The goal of the transhumanist movement, or "Human 2.0," is to transcend biology into technology. Or, as Dr. Carrie Madej explains in the video [below], to meld human biology with technology and artificial intelligence.

Comment: See also:


Life Preserver

How the 'lost art' of breathing can impact sleep and resilience

breathing, relaxation response

Breathing slowly and deeply through the nose is associated with a relaxation response, says James Nestor, author of Breath. As the diaphragm lowers, you're allowing more air into your lungs and your body switches to a more relaxed state.
Humans typically take about 25,000 breaths per day — often without a second thought. But the COVID-19 pandemic has put a new spotlight on respiratory illnesses and the breaths we so often take for granted.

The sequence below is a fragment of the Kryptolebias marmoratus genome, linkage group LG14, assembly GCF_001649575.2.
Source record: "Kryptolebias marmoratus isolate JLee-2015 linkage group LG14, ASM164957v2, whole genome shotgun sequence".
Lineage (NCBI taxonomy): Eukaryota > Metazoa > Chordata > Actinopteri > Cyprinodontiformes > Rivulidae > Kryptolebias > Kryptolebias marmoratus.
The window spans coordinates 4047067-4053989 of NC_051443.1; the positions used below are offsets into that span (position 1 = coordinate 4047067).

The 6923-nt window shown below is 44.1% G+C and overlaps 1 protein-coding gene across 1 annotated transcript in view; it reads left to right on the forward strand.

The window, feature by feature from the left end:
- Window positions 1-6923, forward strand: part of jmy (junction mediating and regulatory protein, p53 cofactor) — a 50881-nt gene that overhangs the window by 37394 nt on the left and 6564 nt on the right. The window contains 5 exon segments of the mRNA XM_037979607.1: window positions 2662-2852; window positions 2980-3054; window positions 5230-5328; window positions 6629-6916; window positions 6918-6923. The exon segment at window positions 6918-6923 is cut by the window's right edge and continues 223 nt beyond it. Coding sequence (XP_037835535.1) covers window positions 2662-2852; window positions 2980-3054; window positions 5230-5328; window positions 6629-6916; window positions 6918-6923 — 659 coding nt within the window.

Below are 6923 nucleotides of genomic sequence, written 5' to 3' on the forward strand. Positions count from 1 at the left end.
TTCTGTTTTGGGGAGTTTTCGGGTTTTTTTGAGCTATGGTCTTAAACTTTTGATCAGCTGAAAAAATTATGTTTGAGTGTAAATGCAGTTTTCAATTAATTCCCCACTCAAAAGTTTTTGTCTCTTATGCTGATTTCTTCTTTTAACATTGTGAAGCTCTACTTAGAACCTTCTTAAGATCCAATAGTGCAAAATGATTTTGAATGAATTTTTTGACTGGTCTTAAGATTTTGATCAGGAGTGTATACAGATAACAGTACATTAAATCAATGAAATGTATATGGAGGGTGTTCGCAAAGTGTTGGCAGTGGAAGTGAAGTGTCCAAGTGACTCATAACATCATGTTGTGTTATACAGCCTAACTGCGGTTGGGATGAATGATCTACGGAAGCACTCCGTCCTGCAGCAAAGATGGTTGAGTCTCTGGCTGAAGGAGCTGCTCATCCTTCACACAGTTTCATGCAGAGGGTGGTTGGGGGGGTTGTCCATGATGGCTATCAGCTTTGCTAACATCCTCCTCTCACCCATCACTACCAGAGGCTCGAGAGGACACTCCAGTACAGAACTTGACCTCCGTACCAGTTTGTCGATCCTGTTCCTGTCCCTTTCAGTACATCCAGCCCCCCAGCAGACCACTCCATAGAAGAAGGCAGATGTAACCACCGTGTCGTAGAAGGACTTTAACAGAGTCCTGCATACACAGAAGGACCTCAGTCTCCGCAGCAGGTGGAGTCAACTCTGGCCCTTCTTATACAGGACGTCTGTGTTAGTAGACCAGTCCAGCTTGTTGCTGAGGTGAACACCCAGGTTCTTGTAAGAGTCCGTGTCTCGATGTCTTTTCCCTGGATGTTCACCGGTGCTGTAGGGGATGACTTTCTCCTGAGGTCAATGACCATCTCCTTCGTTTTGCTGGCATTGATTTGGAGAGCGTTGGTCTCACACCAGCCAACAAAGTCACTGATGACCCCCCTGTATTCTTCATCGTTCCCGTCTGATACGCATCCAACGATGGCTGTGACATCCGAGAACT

Journalist James Nestor became interested in the respiratory system years ago after his doctor recommended he take a breathing class to help his recurring pneumonia and bronchitis.

While researching the science and culture of breathing for his new book, Breath: The New Science of a Lost Art, Nestor participated in a study in which his nose was completely plugged for 10 days, forcing him to breathe solely through his mouth. It was not a pleasant experience.

"I went from snoring a couple minutes a night to, within three days, I was snoring four hours a night," he says of the forced mouth-breathing. "I developed sleep apnea. My stress levels were off the charts. My nervous system was a mess. ... I felt awful."

Nestor says the researchers he's talked to recommend taking time to "consciously listen to yourself and [to] feel how breath is affecting you." He notes taking "slow and low" breaths through the nose can help relieve stress and reduce blood pressure.

Comment: More on the many benefits of deep breathing: And if you haven't yet seen or tried it: Éiriú Eolas - The revolutionary breathing and meditation program: